This week, many of the world's top HIV researchers are in Durban, South Africa for the biannual International AIDS Conference. Health officials say global efforts to stop new HIV infections have stalled. And in the absence of a cure or a vaccine, UNAIDS has called for intense new prevention campaigns that specifically target people at high risk of getting HIV.

NPR's Jason Beaubien looks at one of these efforts in Mozambique.

JASON BEAUBIEN, BYLINE: This is the port city of Beira. It's a relatively small, pretty port, but it's very significant to this region. The docks just down this road are offloading cargo from ships on the Indian Ocean. And long-haul trucks are constantly moving in and out of here. They're carrying loads of sugar. There's tanker trucks for gasoline. They're carrying those big shipping containers.

And a beat-up highway from here connects this port with central parts of Africa - parts of Zimbabwe, Malawi, Zambia, even the Democratic Republic of Congo. And it's not just cargo that's moving along these roads. It's also HIV. Not far from the port, there's a trash-strewn alleyway that at night becomes a hub of prostitution. Women and girls in tight skirts lean against the cement wall.

They're soliciting clients including truck drivers who are waiting for their next job. One of the women is clutching a glass of beer. She's drunk and can barely stand up.

UNIDENTIFIED WOMAN #1: (Foreign language spoken).

BEAUBIEN: She triumphantly declares she's going to sleep with 20 men tonight. Some of the sex workers are locals from Mozambique. But so many of them are from neighboring Zimbabwe that the area is called Robert Mugabe. It's an ironic nod to the long-ruling Zimbabwean president.

Mugabe is constantly saying how he's doing so much for his people, yet many of them are now here selling their bodies on the street. Theodora Tongowashe from the medical charity Doctors Without Borders is walking through the alley. She's chatting with the women about HIV while handing out chocolate-and-banana-flavored condoms.

THEODORA TONGOWASHE: (Foreign language spoken).

UNIDENTIFIED WOMAN #2: Thank you.

BEAUBIEN: Tongowashe also encourages them to get tested. Her team even does HIV tests on the spot in the back of their Land Cruiser. If the results are negative, she offers to get them onto a pilot prevention program in which women are given anti-AIDS drugs to protect them against HIV. If the results come back positive, the women are referred to a local clinic for treatment.

There are no takers this night for HIV tests. But Tongowashe stages a demonstration of proper condom use.

TONGOWASHE: First thing you have to do, you have to (unintelligible).

BEAUBIEN: A tall woman with her face powdered white and thick black eyebrows drawn over her eyes comes to the backdoor of the vehicle. She asks Tongowashe when she's supposed to return to the HIV clinic.

TONGOWASHE: Tuesday, Tuesday, Tuesday.

UNIDENTIFIED WOMAN #3: On Tuesday, OK.

BEAUBIEN: This part of Southern Africa has been hit harder by HIV than any other place in the world. In Mozambique, roughly 10 percent of all adults are infected with the virus. And according to UNAIDS, sex workers are 10 times more likely than the general population to be HIV-positive.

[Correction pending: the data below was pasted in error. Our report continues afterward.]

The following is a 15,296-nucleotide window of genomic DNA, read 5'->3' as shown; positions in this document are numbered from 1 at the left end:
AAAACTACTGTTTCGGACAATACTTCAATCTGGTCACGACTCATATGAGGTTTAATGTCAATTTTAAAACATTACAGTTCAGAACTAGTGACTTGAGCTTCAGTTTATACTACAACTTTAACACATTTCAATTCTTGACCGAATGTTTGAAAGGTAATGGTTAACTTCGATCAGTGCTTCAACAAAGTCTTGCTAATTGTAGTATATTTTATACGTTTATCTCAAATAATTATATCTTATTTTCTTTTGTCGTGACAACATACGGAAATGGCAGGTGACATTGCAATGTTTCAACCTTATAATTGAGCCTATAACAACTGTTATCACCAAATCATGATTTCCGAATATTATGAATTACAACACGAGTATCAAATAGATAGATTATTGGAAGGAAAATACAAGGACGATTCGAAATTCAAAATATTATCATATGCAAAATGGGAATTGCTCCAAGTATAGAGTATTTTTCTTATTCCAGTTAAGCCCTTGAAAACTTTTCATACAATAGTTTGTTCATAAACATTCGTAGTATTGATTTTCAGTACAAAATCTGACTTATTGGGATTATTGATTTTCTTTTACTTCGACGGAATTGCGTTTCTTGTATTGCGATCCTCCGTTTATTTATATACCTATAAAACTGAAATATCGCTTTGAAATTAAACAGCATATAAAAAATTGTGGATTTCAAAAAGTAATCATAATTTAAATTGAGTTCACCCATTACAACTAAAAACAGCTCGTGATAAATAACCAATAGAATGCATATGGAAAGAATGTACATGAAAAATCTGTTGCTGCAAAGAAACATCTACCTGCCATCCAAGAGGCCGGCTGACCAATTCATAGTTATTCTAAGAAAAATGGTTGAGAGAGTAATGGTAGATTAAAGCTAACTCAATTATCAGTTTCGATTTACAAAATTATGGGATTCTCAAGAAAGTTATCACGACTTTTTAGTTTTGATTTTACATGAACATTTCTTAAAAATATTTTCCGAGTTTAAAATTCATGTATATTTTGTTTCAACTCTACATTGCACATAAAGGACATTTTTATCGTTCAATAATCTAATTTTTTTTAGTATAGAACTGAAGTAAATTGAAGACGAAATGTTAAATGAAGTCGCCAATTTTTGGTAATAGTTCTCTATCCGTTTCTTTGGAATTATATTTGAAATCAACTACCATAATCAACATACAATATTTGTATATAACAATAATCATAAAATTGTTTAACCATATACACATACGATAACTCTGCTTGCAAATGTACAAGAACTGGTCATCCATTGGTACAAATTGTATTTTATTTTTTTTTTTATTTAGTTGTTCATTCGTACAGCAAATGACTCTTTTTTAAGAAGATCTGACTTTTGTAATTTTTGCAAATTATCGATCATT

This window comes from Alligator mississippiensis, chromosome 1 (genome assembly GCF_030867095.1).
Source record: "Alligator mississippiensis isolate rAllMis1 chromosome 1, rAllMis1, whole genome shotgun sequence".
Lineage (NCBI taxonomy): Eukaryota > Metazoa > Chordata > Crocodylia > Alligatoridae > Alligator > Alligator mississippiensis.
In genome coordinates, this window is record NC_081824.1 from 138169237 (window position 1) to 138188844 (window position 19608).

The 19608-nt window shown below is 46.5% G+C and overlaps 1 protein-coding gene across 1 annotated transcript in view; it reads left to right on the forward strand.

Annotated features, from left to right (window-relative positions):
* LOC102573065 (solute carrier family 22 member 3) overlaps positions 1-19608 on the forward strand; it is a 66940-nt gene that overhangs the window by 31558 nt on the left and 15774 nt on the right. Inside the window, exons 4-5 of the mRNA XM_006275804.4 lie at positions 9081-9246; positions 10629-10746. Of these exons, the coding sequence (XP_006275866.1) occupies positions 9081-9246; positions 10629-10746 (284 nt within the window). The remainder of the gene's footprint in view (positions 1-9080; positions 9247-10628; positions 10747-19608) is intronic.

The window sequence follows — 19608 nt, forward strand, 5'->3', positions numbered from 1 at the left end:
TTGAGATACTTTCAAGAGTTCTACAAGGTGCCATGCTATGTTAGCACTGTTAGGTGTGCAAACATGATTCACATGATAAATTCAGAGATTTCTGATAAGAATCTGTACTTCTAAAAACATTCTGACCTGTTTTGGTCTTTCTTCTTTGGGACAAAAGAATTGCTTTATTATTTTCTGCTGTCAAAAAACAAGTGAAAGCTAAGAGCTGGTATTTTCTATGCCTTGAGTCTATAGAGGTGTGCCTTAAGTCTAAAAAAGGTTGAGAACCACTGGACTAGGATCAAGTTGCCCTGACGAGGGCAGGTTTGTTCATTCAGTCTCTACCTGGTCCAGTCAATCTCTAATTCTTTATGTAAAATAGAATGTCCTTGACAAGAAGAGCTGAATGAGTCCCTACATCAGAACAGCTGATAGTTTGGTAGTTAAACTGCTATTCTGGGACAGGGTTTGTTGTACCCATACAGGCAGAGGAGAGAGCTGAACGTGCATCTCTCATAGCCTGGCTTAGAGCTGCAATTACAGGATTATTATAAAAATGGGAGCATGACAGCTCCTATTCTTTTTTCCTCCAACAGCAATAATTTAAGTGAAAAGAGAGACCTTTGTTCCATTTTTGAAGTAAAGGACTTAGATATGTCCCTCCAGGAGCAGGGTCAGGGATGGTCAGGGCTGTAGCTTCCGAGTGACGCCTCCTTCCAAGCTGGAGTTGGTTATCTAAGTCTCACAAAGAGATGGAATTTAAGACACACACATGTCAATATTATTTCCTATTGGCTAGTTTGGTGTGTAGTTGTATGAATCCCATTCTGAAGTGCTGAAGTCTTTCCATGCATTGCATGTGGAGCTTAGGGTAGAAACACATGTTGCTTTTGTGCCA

Doctors Without Borders' program here focuses on sex workers and another group at high risk of infection, truck drivers. One of the innovative things here is the use of pre-exposure prophylaxis or PrEP. Sex workers who are HIV-negative are put on daily regimens of anti-AIDS drugs. Studies have shown that the same drugs that treat HIV can also block new infections.

But this prevention method is still very new. Two of the women who've started taking the PrEP pills here in Mozambique are hanging out at Robert Mugabe. We're not using their names for reasons that will become obvious.

UNIDENTIFIED WOMAN #4: I don't want to be infected with HIV (laughter). No, I don't want to get sick. That's why I'm taking PrEP.

BEAUBIEN: Her friend from Zimbabwe says she has three children, and she came her simply because she heard she could make money in the sex trade.

UNIDENTIFIED WOMAN #5: For money - we're looking for money. In our country, there are no jobs, you know? Especially me, I'm married. My husband doesn't work. But if he gets job, I will stop this business.

BEAUBIEN: Are your kids and your husband back in Zimbabwe?

UNIDENTIFIED WOMAN #5: Yeah, they are there in Zimbabwe. But him, he doesn't know that I'm doing this business (laughter).

BEAUBIEN: These women say they charge roughly $7 for sex. And they say on a good night, they will get three or four clients. Both, however, say those clients often try to avoid using a condom.

UNIDENTIFIED WOMAN #5: They don't care about HIV. If you ask him, would you don't - are you not afraid of HIV? You don't know me. We just met today, but you're asking me to sleep with you without protection. They say, (foreign language spoken). It doesn't matter (laughter).

BEAUBIEN: These two women insist that they always use condoms. They say PrEP serves as backup protection against HIV in case the condom breaks or a client turns vicious on them and rapes them. Jose Carlos Beirao is overseeing the PrEP pilot program for Doctors Without Borders in Beira.

He says because sex workers have so many sexual contacts, they have the potential to amplify the virus in the community.

JOSE CARLOS BEIRAO: And they are mobile also. They can during a certain time in different place, so it can spread more easily the infection. So...

BEAUBIEN: Just like the local truck drivers, sex workers can easily move along the highway that extends from here into Central Africa. Beirao says making sure these women stay HIV-negative can mean far fewer infections throughout the region. Jason Beaubien, NPR News, Beira, Mozambique. Transcript provided by NPR, Copyright NPR.